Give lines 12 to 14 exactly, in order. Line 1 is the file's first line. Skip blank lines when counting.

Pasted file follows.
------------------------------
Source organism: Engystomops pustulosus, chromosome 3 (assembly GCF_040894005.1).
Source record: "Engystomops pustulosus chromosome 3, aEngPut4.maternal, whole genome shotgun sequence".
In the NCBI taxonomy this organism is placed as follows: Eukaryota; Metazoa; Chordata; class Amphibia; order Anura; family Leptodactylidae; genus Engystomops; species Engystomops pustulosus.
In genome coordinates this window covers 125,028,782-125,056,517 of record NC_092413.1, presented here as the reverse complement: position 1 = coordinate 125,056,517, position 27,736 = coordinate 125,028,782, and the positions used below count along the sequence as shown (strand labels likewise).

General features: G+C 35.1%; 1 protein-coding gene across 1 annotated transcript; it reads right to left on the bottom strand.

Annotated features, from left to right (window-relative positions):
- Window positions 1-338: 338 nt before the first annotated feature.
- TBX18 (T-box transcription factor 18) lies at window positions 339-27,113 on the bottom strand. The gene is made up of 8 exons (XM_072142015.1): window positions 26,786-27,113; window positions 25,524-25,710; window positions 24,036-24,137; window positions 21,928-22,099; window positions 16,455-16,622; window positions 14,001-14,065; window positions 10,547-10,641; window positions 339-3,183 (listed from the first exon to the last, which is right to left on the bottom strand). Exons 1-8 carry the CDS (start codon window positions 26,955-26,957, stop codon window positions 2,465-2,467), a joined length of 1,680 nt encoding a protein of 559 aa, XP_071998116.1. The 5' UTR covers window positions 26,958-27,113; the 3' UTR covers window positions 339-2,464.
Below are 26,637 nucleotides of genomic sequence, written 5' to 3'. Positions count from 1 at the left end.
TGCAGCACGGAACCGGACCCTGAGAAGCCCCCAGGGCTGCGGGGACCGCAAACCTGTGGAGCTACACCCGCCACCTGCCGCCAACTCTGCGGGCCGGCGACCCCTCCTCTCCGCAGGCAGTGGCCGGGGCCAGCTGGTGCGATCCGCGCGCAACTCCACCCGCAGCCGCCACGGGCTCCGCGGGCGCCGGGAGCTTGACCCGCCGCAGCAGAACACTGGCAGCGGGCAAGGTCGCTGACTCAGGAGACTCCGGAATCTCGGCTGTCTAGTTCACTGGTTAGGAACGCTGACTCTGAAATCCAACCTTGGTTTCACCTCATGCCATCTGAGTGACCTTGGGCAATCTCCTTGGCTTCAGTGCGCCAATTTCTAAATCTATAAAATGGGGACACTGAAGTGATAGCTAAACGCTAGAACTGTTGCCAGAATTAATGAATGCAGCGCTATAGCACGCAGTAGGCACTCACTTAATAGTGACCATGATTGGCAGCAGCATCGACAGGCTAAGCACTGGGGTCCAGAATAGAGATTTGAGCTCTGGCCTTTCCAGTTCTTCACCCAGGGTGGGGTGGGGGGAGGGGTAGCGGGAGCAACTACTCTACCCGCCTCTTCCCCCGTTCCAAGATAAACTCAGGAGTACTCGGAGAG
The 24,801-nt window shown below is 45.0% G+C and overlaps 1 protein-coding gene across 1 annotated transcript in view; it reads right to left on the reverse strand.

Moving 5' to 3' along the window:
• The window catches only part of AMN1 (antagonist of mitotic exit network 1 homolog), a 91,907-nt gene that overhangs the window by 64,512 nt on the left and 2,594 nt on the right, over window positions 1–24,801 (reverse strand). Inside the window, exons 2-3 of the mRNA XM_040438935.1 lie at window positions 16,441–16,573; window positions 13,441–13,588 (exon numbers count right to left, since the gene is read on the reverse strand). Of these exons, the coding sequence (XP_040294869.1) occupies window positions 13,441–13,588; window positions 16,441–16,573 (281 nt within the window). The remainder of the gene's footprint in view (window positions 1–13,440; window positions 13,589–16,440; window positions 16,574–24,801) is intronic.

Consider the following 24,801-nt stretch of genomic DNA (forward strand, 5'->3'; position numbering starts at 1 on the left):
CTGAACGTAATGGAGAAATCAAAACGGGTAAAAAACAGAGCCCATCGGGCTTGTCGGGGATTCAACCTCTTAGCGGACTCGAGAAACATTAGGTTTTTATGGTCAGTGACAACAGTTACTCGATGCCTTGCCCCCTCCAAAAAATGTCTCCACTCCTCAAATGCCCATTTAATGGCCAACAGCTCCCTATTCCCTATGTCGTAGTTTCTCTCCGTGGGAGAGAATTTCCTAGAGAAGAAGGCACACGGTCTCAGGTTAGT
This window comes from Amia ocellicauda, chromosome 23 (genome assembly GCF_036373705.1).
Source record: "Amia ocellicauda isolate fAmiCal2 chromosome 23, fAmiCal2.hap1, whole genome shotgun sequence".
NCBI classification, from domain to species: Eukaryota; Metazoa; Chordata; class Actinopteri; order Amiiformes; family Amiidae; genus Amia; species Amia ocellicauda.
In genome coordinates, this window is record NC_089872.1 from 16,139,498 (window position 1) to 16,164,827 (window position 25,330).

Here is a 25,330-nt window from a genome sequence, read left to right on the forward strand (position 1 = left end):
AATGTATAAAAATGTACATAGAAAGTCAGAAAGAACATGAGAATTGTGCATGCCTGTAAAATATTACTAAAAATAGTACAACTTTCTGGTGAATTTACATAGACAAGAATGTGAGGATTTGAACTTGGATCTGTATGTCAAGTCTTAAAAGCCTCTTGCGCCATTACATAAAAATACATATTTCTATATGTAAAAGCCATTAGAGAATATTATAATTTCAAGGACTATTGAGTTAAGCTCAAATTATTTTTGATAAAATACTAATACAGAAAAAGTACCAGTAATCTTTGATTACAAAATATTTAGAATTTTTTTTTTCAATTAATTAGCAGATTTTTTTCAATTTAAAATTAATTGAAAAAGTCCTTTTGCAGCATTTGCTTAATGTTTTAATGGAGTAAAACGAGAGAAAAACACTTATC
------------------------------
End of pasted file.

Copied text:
Moving 5' to 3' along the window:
• The window catches only part of AMN1 (antagonist of mitotic exit network 1 homolog), a 91,907-nt gene that overhangs the window by 64,512 nt on the left and 2,594 nt on the right, over window positions 1–24,801 (reverse strand). Inside the window, exons 2-3 of the mRNA XM_040438935.1 lie at window positions 16,441–16,573; window positions 13,441–13,588 (exon numbers count right to left, since the gene is read on the reverse strand). Of these exons, the coding sequence (XP_040294869.1) occupies window positions 13,441–13,588; window positions 16,441–16,573 (281 nt within the window). The remainder of the gene's footprint in view (window positions 1–13,440; window positions 13,589–16,440; window positions 16,574–24,801) is intronic.

Consider the following 24,801-nt stretch of genomic DNA (forward strand, 5'->3'; position numbering starts at 1 on the left):